Every morning, my inbox contains at least one email pointing in the direction of a less complicated and/or complex Dwarf Fortress. There was a time when I believed in the dream of an approachable Dwarf Fortress with a friendly interface but I’m starting to think that even the slightest simplification invalidates the comparison. Dwarf Fortress is complexity, of simulation and control, and the games that do have something in common with it often have far more in common with more traditional management sims or roguelike adventures. KeeperRL, sensibly and pleasingly, plays more like top-down Dungeon Keeper than Dwarf Fortress with the edges smoothed and the corners cut. The alpha is available and crowdfunding has begun.
I’ve spent an hour with the alpha this morning and had a pleasant experience. The interface is simple, even though the tutorial-like guidelines are sometimes slightly vague. Rooms and corridors are constructed by dragging the mouse across areas to mark them for demolition, and tiles can then be designated for use by attaching an icon to them. Workers dig and construct, adding beds, prisons and the other necessary parts of a functional dungeon, and minions can be possessed, giving the player control of their actions.
As in Dwarf Fortress, it’s possible to play in an Adventure mode for a traditional roguelike experience. Dungeons can also be retired, leaving them in the world to be conquered by the next adventurer or keeper. Eventually, you’ll be able to wage war against your own dungeons by rediscovering them in the world on a subsequent playthrough.
There’s an emphasis on combat rather than management, in the current alpha at least. Tactical construction and trap placement took up most of my time this morning.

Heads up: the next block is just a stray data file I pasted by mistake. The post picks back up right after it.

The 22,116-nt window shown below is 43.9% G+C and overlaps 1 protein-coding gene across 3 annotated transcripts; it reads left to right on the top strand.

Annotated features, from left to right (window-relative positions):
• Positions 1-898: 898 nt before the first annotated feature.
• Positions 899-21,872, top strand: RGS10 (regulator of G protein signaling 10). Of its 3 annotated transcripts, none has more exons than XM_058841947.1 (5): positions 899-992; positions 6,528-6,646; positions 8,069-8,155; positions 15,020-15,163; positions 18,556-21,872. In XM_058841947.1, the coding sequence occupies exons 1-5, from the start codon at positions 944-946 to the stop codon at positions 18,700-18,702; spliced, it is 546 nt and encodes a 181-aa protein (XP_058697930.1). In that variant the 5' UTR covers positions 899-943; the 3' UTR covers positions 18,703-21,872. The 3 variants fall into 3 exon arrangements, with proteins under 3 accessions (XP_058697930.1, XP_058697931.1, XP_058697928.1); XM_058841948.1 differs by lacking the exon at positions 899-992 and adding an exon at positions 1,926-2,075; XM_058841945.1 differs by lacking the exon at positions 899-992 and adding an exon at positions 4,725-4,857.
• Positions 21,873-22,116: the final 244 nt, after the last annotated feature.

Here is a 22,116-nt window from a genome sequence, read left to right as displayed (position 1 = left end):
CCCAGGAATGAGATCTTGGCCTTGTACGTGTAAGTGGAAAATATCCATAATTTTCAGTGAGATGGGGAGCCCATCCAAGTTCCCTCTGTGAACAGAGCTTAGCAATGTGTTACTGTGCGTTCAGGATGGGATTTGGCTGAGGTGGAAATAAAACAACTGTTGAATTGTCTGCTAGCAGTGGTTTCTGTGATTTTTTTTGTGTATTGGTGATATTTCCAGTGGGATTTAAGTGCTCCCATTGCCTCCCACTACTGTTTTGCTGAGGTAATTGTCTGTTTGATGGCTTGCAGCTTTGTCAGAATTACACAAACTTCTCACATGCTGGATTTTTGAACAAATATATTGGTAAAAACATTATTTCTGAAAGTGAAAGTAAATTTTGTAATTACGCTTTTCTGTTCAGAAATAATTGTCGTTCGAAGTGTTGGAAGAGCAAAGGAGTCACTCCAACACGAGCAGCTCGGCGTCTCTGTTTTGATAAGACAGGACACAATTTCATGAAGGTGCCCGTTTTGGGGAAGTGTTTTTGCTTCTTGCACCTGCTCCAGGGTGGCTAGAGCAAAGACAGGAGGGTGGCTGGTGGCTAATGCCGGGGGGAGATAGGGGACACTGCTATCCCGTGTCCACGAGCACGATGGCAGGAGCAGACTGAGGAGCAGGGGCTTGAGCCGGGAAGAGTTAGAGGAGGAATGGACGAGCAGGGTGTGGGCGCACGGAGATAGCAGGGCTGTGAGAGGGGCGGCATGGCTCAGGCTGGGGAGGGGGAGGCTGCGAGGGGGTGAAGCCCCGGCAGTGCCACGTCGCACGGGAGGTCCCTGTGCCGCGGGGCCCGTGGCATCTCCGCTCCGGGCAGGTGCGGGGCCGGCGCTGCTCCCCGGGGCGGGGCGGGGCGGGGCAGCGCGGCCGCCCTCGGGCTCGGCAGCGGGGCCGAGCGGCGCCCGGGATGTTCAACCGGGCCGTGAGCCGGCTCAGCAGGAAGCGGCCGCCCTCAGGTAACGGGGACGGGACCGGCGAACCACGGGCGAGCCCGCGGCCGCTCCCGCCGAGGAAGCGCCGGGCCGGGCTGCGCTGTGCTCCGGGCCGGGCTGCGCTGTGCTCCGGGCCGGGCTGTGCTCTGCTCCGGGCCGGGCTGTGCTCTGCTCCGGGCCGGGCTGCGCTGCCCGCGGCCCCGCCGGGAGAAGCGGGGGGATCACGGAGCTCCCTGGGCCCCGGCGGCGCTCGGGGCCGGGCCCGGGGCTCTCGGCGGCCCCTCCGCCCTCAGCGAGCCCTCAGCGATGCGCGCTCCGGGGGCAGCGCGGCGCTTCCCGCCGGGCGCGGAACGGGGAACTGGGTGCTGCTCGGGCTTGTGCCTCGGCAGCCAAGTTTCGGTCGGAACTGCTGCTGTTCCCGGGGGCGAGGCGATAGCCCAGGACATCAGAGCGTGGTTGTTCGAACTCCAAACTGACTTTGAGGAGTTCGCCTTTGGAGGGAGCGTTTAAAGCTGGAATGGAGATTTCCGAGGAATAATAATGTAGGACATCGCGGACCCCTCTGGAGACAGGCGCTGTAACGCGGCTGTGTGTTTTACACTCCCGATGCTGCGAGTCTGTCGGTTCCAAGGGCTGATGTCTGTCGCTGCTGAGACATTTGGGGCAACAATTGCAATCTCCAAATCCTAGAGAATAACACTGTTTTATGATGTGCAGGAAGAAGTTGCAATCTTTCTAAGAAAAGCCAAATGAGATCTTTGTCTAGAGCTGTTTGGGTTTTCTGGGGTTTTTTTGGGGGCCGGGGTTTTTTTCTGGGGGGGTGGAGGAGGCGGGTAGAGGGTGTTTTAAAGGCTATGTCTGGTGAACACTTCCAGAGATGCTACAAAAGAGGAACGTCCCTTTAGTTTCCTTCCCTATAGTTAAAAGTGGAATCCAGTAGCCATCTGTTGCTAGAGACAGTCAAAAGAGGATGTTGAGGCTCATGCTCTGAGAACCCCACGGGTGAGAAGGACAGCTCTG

The plans for the final release are below:
Big, persistent map (about 10 times bigger than now, area-wise), where you can build as many dungeons and play as many adventurers as you like. All the previous Keepers, if they are still alive, are now your enemies.
In-game exchange of maps through an online server. Let other players try to assault your dungeon with their army or an adventurer. Various statistics and a scoreboard of the most deadly dungeons.
Many special locations to explore. Go on quests, recruit more minions and find unique items to boost your black magic.
Much more content: special armor, weapons, items, special attacks, artifacts.
Lot’s of work put into balancing and fun gameplay. Big part of this will be listening to user feedback.
Graphics and UI overhaul.
I’m impressed by the simplicity of the interface and even at this early stage, I reckon I could happily spend a few more hours carving into the mountain. While I said the game is more Dungeon Keeper than Dwarf Fortress earlier, a good balance may well be struck between the two. Almost $1,000 of the $5,000 target is already in place and with 42 days left to go, KeeperRL should be in full-time production sooner rather than later. Should that be the case, the 1.0 release is expected by the end of the year.